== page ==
Drive through any city suffered by Hurricane Harvey, and you’ll see the signs of it in places like Pearland, part of Houston’s Brazoria County.
Piles of sheetrock and rolls of carpet are stacked high on curbs in front of houses. Water-damaged furniture and mattresses left to dry out remain unmoved.
With resources in many small Brazoria cities strained, the county is trying to pick up the slack.
— Brazoria County (@BrazoriaCounty) September 16, 2017
According to the Houston Chronicle, Brazoria County has begun debris pickup throughout the region, but they’re still working on a timeline to establish when they’ll be able to reach certain communities.
The tiny community of Brookside Village is just one of them. The city estimates 95 percent of homes were flooded there by Harvey, and it spans only about 2.1 square miles of real estate.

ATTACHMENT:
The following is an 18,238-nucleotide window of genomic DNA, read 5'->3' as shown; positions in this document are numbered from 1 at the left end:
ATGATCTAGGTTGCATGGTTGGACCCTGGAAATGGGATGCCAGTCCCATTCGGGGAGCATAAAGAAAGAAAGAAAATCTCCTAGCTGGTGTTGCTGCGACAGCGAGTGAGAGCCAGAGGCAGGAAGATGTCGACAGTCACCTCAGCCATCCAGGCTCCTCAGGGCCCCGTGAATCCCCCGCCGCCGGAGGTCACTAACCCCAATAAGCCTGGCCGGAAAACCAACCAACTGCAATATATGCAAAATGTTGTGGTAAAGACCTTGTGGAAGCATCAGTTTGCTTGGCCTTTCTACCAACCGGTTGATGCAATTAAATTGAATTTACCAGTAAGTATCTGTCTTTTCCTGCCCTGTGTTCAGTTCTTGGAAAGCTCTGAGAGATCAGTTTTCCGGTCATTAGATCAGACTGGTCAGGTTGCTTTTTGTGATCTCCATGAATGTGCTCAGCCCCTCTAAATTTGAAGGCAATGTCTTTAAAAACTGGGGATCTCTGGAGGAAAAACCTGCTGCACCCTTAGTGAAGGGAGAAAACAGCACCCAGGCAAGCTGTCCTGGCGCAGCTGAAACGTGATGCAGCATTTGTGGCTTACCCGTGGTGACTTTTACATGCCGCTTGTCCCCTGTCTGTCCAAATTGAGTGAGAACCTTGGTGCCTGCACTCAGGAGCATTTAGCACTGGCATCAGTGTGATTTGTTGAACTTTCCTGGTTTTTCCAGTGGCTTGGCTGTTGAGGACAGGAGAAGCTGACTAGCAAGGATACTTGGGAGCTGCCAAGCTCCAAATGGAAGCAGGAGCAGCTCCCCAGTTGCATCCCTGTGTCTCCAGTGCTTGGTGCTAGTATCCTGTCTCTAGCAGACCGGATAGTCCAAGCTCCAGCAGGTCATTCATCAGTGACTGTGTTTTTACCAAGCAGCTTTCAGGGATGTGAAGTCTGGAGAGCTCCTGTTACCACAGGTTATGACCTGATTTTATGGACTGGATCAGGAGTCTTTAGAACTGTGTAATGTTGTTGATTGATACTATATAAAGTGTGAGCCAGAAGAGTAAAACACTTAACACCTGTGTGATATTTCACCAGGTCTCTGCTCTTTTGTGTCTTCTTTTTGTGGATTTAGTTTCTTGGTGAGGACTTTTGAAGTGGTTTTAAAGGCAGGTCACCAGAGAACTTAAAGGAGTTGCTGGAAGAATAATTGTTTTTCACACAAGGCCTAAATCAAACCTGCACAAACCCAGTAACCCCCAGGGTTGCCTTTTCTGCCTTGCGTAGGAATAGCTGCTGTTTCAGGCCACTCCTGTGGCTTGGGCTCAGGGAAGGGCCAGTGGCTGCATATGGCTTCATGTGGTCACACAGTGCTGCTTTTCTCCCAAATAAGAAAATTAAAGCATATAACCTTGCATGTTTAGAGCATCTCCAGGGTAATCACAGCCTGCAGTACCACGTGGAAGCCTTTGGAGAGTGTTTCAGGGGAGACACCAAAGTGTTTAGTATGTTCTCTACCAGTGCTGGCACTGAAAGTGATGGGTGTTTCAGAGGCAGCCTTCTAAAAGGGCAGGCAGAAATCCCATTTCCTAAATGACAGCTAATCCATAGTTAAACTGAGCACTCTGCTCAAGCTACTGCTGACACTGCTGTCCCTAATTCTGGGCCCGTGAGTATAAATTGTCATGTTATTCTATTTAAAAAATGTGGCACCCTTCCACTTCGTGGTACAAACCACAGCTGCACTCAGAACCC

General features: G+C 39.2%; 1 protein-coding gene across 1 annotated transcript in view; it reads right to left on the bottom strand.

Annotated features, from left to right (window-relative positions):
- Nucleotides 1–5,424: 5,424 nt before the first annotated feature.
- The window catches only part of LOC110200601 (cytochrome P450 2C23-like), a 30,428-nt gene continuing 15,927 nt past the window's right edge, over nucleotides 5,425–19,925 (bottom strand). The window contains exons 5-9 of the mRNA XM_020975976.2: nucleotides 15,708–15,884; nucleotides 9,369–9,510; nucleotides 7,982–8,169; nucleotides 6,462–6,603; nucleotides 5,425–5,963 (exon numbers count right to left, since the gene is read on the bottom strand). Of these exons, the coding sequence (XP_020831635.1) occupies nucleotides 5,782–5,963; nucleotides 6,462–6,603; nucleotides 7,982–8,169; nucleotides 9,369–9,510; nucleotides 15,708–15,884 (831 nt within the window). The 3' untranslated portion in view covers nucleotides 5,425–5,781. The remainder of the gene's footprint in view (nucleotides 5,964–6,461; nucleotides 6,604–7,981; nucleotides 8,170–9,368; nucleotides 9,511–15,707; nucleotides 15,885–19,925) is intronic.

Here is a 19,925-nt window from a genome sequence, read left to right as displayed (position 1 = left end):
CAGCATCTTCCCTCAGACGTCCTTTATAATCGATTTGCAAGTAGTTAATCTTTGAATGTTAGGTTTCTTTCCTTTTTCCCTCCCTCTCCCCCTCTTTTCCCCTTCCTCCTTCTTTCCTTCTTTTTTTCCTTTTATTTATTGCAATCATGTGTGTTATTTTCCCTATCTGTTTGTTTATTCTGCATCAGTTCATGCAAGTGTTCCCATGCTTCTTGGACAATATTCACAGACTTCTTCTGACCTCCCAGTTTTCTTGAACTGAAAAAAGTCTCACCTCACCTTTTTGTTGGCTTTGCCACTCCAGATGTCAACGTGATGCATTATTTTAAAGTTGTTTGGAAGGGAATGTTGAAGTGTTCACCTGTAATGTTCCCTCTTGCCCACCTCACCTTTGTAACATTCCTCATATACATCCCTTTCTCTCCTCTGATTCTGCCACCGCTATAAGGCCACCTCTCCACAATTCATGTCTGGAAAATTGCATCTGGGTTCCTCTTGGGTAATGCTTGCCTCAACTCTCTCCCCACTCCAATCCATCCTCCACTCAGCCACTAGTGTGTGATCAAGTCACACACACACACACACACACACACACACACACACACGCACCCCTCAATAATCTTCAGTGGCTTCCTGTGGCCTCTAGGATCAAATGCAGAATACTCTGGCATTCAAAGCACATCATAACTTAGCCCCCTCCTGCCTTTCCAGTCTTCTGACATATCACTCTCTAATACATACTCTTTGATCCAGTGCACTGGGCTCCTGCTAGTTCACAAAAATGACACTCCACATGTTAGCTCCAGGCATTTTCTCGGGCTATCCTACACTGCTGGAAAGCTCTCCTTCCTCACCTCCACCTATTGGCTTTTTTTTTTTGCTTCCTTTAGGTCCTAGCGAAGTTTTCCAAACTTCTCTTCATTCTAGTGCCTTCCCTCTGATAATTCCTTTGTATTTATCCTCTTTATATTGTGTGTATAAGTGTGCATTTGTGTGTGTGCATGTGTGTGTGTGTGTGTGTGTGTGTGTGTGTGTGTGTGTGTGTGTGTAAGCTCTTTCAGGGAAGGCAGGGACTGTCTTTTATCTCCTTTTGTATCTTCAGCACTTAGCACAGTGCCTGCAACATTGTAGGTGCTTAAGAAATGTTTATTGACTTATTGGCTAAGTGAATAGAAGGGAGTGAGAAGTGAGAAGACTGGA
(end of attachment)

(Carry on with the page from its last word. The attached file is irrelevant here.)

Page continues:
Residents in cities that have yet to see their debris removed are being instructed to separate their piles into appliances, hazardous waste and construction, and yard debris to make pickup efforts more streamlined.
Other cities like Alvin have contracts with private debris removal companies, and have been contacting residents via email and social media about how they can make debris removal go more smoothly.
“The bottom line is that the debris is going to be picked up, we’re not going to refuse to pick any debris up. We understand these trying conditions, but we are asking residents to separate it out because it makes it an easier process for us and our contractor,” city spokesman Larry Buehler said in an interview.
He added it was too soon to tell when debris removal would be complete, but that “we are diligent and continually working.”